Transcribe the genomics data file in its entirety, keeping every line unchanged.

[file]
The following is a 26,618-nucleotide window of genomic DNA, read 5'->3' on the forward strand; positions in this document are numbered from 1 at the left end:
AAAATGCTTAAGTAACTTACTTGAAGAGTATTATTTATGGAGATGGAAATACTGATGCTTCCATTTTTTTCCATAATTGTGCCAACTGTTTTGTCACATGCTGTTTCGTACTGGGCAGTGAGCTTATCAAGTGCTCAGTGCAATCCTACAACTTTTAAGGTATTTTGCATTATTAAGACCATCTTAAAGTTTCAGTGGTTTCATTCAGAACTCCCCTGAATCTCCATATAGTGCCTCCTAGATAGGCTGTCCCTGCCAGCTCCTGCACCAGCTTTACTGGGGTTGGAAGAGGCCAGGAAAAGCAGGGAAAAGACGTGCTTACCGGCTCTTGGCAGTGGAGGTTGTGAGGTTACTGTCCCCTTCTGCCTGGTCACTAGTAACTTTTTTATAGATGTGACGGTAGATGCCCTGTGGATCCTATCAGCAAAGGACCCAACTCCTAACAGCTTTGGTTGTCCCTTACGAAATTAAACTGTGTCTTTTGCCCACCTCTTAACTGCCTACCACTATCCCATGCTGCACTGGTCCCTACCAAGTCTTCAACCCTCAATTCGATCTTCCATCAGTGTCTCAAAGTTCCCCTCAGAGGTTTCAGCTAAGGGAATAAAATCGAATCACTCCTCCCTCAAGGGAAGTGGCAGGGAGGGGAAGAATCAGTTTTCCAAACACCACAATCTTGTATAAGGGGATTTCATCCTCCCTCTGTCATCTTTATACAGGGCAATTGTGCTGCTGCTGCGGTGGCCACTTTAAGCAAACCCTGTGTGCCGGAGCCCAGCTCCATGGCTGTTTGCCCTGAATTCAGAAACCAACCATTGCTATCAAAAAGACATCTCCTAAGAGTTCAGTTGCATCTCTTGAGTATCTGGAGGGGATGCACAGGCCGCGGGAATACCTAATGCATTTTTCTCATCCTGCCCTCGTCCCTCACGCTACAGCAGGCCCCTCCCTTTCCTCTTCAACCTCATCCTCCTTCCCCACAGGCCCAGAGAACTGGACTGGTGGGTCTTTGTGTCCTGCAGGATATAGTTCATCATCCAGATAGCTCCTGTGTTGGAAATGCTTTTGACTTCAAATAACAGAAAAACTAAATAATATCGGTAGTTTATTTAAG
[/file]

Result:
The following is a 26,618-nucleotide window of genomic DNA, read 5'->3' on the forward strand; positions in this document are numbered from 1 at the left end:
AAAATGCTTAAGTAACTTACTTGAAGAGTATTATTTATGGAGATGGAAATACTGATGCTTCCATTTTTTTCCATAATTGTGCCAACTGTTTTGTCACATGCTGTTTCGTACTGGGCAGTGAGCTTATCAAGTGCTCAGTGCAATCCTACAACTTTTAAGGTATTTTGCATTATTAAGACCATCTTAAAGTTTCAGTGGTTTCATTCAGAACTCCCCTGAATCTCCATATAGTGCCTCCTAGATAGGCTGTCCCTGCCAGCTCCTGCACCAGCTTTACTGGGGTTGGAAGAGGCCAGGAAAAGCAGGGAAAAGACGTGCTTACCGGCTCTTGGCAGTGGAGGTTGTGAGGTTACTGTCCCCTTCTGCCTGGTCACTAGTAACTTTTTTATAGATGTGACGGTAGATGCCCTGTGGATCCTATCAGCAAAGGACCCAACTCCTAACAGCTTTGGTTGTCCCTTACGAAATTAAACTGTGTCTTTTGCCCACCTCTTAACTGCCTACCACTATCCCATGCTGCACTGGTCCCTACCAAGTCTTCAACCCTCAATTCGATCTTCCATCAGTGTCTCAAAGTTCCCCTCAGAGGTTTCAGCTAAGGGAATAAAATCGAATCACTCCTCCCTCAAGGGAAGTGGCAGGGAGGGGAAGAATCAGTTTTCCAAACACCACAATCTTGTATAAGGGGATTTCATCCTCCCTCTGTCATCTTTATACAGGGCAATTGTGCTGCTGCTGCGGTGGCCACTTTAAGCAAACCCTGTGTGCCGGAGCCCAGCTCCATGGCTGTTTGCCCTGAATTCAGAAACCAACCATTGCTATCAAAAAGACATCTCCTAAGAGTTCAGTTGCATCTCTTGAGTATCTGGAGGGGATGCACAGGCCGCGGGAATACCTAATGCATTTTTCTCATCCTGCCCTCGTCCCTCACGCTACAGCAGGCCCCTCCCTTTCCTCTTCAACCTCATCCTCCTTCCCCACAGGCCCAGAGAACTGGACTGGTGGGTCTTTGTGTCCTGCAGGATATAGTTCATCATCCAGATAGCTCCTGTGTTGGAAATGCTTTTGACTTCAAATAACAGAAAAACTAAATAATATCGGTAGTTTATTTAAG